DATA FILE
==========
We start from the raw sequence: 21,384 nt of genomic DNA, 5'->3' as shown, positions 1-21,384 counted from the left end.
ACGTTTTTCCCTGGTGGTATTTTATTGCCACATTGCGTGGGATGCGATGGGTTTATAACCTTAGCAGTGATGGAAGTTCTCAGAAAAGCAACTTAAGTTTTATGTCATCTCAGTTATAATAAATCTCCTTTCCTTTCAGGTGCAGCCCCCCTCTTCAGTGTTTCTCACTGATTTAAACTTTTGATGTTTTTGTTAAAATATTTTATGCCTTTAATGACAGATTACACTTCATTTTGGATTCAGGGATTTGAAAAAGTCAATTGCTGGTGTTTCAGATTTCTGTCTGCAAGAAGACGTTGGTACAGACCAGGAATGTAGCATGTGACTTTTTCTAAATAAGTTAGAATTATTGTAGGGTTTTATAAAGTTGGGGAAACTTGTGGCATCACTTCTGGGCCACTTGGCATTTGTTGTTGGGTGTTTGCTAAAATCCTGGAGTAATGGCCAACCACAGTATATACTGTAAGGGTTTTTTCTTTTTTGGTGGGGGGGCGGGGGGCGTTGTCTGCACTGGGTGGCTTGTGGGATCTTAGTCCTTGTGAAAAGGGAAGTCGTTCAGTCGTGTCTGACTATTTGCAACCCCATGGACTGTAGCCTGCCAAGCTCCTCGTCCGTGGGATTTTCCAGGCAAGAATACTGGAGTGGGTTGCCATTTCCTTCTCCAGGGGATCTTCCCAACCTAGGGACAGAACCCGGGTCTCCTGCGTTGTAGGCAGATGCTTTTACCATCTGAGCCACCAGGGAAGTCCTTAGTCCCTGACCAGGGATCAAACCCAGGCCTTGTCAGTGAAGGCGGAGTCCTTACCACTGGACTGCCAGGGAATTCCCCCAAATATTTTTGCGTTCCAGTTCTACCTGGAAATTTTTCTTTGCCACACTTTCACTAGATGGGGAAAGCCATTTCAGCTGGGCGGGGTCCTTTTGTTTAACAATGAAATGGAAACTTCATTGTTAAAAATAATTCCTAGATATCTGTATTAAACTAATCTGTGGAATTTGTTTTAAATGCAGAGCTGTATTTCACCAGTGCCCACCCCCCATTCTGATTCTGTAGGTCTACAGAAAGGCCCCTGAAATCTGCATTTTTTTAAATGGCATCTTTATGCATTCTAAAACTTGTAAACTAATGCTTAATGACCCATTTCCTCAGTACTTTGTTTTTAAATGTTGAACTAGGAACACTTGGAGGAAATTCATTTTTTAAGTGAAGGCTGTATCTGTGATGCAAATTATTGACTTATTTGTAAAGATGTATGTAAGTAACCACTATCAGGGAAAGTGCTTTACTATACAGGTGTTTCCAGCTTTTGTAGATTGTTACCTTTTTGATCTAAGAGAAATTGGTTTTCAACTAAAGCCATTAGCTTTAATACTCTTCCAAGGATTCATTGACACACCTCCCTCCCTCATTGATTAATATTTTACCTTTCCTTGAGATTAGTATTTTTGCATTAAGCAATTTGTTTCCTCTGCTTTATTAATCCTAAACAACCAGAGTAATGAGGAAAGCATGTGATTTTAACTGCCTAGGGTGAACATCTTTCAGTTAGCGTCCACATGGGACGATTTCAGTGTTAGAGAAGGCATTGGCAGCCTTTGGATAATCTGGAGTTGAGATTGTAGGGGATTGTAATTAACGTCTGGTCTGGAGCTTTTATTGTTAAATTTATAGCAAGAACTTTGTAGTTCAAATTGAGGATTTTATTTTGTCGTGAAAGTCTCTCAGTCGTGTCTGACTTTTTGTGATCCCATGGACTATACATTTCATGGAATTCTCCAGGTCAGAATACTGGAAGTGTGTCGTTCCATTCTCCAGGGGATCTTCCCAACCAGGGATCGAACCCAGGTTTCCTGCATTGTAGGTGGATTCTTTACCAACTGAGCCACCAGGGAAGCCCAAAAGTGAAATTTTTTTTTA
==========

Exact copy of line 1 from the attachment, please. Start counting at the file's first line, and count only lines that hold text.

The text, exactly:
We start from the raw sequence: 21,384 nt of genomic DNA, 5'->3' as shown, positions 1-21,384 counted from the left end.